References: The monastic chant Sheridan hears is a Gregorian chant which draws from lines in The Bible.
Unanswered Questions: What does the moment of “perfect beauty” really mean?
Mistakes, Retcons and Lamentations: You can clearly see Delenn, Garibaldi, Sheridan etc all hiding behind the translucent doors in Delenn’s quarters, so one wonders why Ashan couldn’t.
Behind the Scenes: J. Michael Straczynski invited Peter David back after liking his script for episode B8. David’s original idea was that it would be Garibaldi who shot the Minbari and the station store would be shut after someone bought a replica PPG and was almost killed in a case of mistaken identity. Straczynski suggests changing the shooter to Sheridan, given his history with the Minbari.
The “Babearlon 5” bear was given to Straczynski by Peter David’s wife, who had the initials “J.S.” put on it. Straczynski hated “cute” and spaced the bear on the show. David later recovered the bear and put it in his show Space Cases, in an episode featuring the “Straczyns”, an evil race who wanted to conquer the galaxy but didn’t have the budget for it.
The “space bear” scene required one of the vfx technicians to stand in front of a greenscreen, holding the bear aloft with a plastic pole rammed up its behind whilst it was filmed spinning. Straczynski considered this to be hilarious.
Several Londo dolls were made for the episode. Prop master Kurt Phillips offered Peter Jurasik one of the dolls as a memento, but Jurasik turned him down. His wife expressed disappointment he didn’t get one of the dolls, but by the next day they’d all gone to other members of the cast and crew. Jurasik later saw them being sold for over $100 each and noted he missed the boat on that one. Straczynski seemed to indicate that he ended up with one each of the Londo and G’Kar dolls.
The Babylon 5 model seen in the shop was later moved to Sheridan’s office. Straczynski took possession of it after the show ended and put it in his office.
Stephen Furst appreciated the opportunity to show Vir’s more serious side, and the struggle he was facing with supporting his friend and mentor Londo, even when this meant acting against his conscience. Jurasik agreed it was good to take their relationship to a more respectful level and show that Londo, for all his bluster, really appreciated Vir.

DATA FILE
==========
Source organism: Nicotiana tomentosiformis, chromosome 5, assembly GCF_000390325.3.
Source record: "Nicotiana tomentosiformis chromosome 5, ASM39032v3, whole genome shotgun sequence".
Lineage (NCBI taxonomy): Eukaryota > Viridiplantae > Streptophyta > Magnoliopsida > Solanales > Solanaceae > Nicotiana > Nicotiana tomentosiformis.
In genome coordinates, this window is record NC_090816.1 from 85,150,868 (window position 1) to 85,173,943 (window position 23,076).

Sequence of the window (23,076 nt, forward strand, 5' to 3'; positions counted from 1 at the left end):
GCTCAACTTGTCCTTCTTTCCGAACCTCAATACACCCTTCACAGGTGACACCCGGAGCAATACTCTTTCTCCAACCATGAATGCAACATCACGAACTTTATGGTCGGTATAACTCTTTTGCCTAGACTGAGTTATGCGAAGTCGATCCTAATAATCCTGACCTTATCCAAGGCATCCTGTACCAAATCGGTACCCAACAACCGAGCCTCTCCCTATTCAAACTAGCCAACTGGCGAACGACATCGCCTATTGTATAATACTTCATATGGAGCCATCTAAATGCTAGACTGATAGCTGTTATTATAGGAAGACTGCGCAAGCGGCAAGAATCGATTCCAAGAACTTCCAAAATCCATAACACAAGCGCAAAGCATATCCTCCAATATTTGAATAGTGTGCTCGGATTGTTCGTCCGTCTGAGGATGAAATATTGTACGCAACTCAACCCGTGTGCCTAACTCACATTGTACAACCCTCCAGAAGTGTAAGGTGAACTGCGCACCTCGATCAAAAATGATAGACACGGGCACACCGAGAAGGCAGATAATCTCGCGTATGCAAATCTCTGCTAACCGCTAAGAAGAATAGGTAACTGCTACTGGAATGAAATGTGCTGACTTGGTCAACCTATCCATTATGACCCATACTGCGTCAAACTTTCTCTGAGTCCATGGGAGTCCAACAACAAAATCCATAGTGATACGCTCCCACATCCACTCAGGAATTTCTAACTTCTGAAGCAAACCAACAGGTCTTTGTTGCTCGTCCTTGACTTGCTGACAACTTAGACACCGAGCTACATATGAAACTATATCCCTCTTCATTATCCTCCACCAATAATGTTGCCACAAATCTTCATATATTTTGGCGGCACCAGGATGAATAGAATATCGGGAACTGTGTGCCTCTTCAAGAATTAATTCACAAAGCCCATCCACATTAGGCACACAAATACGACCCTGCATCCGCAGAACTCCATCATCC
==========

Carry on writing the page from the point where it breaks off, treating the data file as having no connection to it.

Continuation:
The line about Babylon 5 being “important” in contrast to other Deep Space (Nine) franchises was put in by Peter David, who expected it to be cut and was surprised when Straczynski decided to keep it in. David was a fan of DS9 and wrote several novels for that show (having written dozens of books and comics for The Next Generation and the original series), so the line was meant as more of a good-humoured joke than a nasty ribbing.
Familiar Faces: Julie Caitlin Brown (Guinevere Corey) previously appeared in Season 1 as Na’Toth. She left the series to pursue a film career and after experiencing some issues with the makeup. Disappointed with her replacement as Na’Toth (Mary Kay Adams, who’d been unofficially written off the show by this point), Straczynski wanted to get her back in a different role.
Review: This is an episode of two halves. The stuff with Vir keeping his job, Ivanova dealing with the store and Kosh teaching Sheridan is all great, amusing and enjoyable to watch. The Minbari framing story never really gets going, however, because we know Sheridan is innocent and even Delenn and Lennier know Sheridan is innocent. The threat, that Sheridan’s credibility will be destroyed, is never really brought home. In addition, the endless waffle about Minbari honour risks this feeling like one of a less-than-inspired Klingon-heavy Star Trek episode. Despite this, the comedy scenes in the store bring the show back on-track. This is also probably Babylon 5’s genuinely wittiest script, with Claudia Christian getting some excellent lines. ***½
Ivanova: “Welcome to Babylon 5, the last, best hope for a quick buck.”
Ivanova: “This is demeaning! I mean we’re not some Deep Space Franchise, this station is about something!”
Vir: “Back home I’m swallowed in silence and here I’m swallowed up by secrets. I’m caught between fire and flood and if there’s a way out I don’t see it.”
Ivanova: “It must be working. You’re beginning to talk just like a Vorlon.”
Ivanova: “You feel like you’re being symbolically castr…in a bad light?”
Sheridan: “Well put.”
Sheridan: “I never thought there could be anything worse than being all alone in the night.”
Delenn: “But there is: being all alone in a crowd.”